ROEPER: Tight focus intensifies the drama of riot recap ‘Detroit’

SHARE ROEPER: Tight focus intensifies the drama of riot recap ‘Detroit’

John Boyega plays a security guard hoping to play peacemaker in “Detroit.” | ANNAPURNA PICTURES

As the brutality builds and the tragedy unfolds in “Detroit,” you do not find yourself wondering how such things could have happened in the America of 1967.

You find yourself wondering how such things could still be happening in the America of 2017.

Arriving in theaters almost exactly 50 years since the Detroit riots of late July 1967, Kathryn Bigelow’s “Detroit” is a searing, pulse-pounding, shocking and deeply effective dramatic interpretation of events in and around the Algiers Motel, where police tortured, abused and assaulted a dozen “suspects,” murdering three of them.

Like Kathryn Bigelow’s two most recent feature films, “The Hurt Locker” (2008) and “Zero Dark Thirty” (2012), this movie is set against the backdrop of a violent conflict, with many a scene taking place in a war zone.

Only this time the war zone is the fifth largest city in the United States at the time.

Director Bigelow employs her oft-favored, shaky-cam, pseudo-documentary technique to immerse us in the Detroit riots of ’67. In separate episodes, we’re introduced to many of the characters who will become key players in the “Algiers Motel Incident,” as it would come to be known.

• Larry Reed (Algee Smith) is the lead singer for the Dramatics, an R&B group about to go onstage at the Fox Theater and showcase their act for Motown scouts, when the show is canceled and the auditorium is cleared because of the violence erupting just outside.

• Detroit police officer Philip Krauss (Will Poulter) guns down a looter in broad daylight, shooting him in the back — but after Krauss is dressed down by his commanding officer and told he could be facing murder charges, he’s back on the street, in uniform and on duty.

• Melvin Dismukes (John Boyega), working as an armed security guard protecting a small business, hopes he can use his standing as a black authority figure to act as a mediator between law enforcement and some of the locals who are spoiling for a confrontation.

As sections of the city burn, the National Guard is called in, and we see tanks rolling through the streets of Detroit. Shots ring out from all directions. Looters smash storefront windows and run off with electronics and groceries. Detroit police and Michigan state troopers patrol the streets, making arrests and urging people to go home. Rioters throw rocks at firefighters. At times the cops have to duck sniper fire.

Everyone is on edge. It feels like it’s only a matter of time before things go from bad to worse to hellish.

Director Bigelow seamlessly cuts from archival news footage to her cinematographer Barry Ackroyd’s stunning, brilliant and sometimes claustrophobically intense work. By the time the story reaches the Algiers Motel, even if one doesn’t know the history of what transpired there, the sense of impending horror is palpable.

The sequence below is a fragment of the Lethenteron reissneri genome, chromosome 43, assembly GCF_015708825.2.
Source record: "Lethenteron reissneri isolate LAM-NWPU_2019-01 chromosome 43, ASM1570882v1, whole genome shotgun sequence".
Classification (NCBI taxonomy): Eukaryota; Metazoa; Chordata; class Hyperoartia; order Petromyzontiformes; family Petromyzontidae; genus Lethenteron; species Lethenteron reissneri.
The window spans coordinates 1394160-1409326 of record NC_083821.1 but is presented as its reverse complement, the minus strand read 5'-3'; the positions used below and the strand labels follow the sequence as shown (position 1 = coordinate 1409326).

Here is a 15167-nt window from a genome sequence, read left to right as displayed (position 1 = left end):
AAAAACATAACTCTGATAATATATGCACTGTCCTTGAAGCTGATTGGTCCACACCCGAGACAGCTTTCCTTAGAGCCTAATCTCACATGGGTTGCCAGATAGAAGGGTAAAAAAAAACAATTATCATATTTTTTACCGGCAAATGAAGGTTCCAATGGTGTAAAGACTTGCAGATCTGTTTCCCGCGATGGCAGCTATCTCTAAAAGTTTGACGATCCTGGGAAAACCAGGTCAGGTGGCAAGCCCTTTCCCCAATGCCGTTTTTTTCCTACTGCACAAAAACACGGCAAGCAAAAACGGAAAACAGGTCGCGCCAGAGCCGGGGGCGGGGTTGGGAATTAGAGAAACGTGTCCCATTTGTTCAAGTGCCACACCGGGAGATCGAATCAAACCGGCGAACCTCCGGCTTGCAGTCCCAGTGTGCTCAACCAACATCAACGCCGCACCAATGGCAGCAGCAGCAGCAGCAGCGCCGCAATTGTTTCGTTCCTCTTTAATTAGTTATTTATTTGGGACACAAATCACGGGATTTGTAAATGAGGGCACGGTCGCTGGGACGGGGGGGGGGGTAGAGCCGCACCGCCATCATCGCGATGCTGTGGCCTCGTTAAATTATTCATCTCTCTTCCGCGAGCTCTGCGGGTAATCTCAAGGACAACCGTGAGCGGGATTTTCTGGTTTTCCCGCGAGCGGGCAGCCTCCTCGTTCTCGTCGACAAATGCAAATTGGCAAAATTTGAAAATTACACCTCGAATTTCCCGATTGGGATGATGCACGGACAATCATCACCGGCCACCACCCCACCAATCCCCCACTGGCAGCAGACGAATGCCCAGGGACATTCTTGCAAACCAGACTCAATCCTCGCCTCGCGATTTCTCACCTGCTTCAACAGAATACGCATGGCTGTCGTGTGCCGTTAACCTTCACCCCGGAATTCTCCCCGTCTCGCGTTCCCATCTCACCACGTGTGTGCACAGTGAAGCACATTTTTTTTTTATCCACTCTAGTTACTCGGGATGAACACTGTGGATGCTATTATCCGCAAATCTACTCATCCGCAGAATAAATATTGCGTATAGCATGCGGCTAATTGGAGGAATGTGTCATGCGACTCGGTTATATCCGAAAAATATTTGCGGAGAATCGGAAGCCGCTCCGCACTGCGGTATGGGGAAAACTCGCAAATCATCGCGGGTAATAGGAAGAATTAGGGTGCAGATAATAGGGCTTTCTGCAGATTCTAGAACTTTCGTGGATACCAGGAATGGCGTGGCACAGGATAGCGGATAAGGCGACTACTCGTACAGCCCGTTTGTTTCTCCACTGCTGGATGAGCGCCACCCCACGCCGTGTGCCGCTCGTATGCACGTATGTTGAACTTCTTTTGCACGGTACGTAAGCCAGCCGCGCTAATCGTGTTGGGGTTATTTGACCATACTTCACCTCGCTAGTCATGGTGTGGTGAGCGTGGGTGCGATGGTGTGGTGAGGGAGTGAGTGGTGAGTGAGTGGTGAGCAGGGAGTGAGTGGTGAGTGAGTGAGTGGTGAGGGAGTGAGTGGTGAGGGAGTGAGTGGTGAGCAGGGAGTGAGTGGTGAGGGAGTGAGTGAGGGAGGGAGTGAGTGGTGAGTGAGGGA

Still wearing his onstage threads, Larry and his friend Fred (Jacob Latimore) take refuge at the Algiers, a rundown motel where guests are still partying by the pool and in their rooms even as shots ring out and flames lap the skyline nearby.

When the National Guard sets up an outpost near the Algiers, a hotel guest named Carl (Jason Mitchell) takes out a starter’s pistol and fires several “shots” into the night, in a dubious effort to prove a point. (The gun is loaded with blanks.) Convinced there’s a sniper holed up in the Algiers, Detroit police and the National Guard storm the hotel, dragging residents out of their rooms as they search for the gunman and/or a weapon.

Officer Krauss takes charge of the interrogation. He and some of his colleagues are incensed when they find two white girls (Kaitlyn Dever and Hannah Murray) in a room with a black man named Greene (Anthony Mackie), whom they immediately assume to be a pimp. Even after Greene provides proof he’s an eight-year veteran of Vietnam just home from the war, cops beat him and threaten to kill him.

As the hours tick by at the Algiers and the cops berate, intimidate and torture a dozen residents lined up against the wall in the lobby, “Detroit” becomes ever more intense, ever smaller in scope. Bigelow eschews the big-picture narrative for an unsettling trip down a rabbit hole. Krauss becomes a dictator, insanely drunk on his own power and hatred, and even the cops and Guardsmen with some misgivings about what is transpiring can’t muster the courage to stop him.

In the third act, “Detroit” shifts gears again and becomes a courtroom drama, with Krauss and his two main henchmen on trial for assault and murder. The film accurately reflects what really happened at that trial, and I’ll leave it at that.

Journalist-screenwriter Mark Boal (Bigelow’s collaborator on “The Hurt Locker” and “Zero Dark Thirty”) does a magnificent job of juggling the multiple storylines and creating fully authentic characters — some flawed, some basically decent, some evil.

“Detroit” is filled with strong performances. John Boyega delivers measured, quietly resonant work. In a relatively small role, Anthony Mackie creates great impact. Will Poulter is an unforgettable villain. Algee Smith deserves best supporting actor consideration for his standout performance as Larry, the singer with the voice that could make angels weep. On the night Larry hoped to make his dreams come, he wound up at the Algiers, in the middle of an American Nightmare.

This is one of the best movies of 2017.


Annapurna Pictures presents a film directed by Kathryn Bigelow and written by Mark Boal. Rated R (for strong violence and pervasive language). Running time: 143 minutes. Opens Friday at local theaters.

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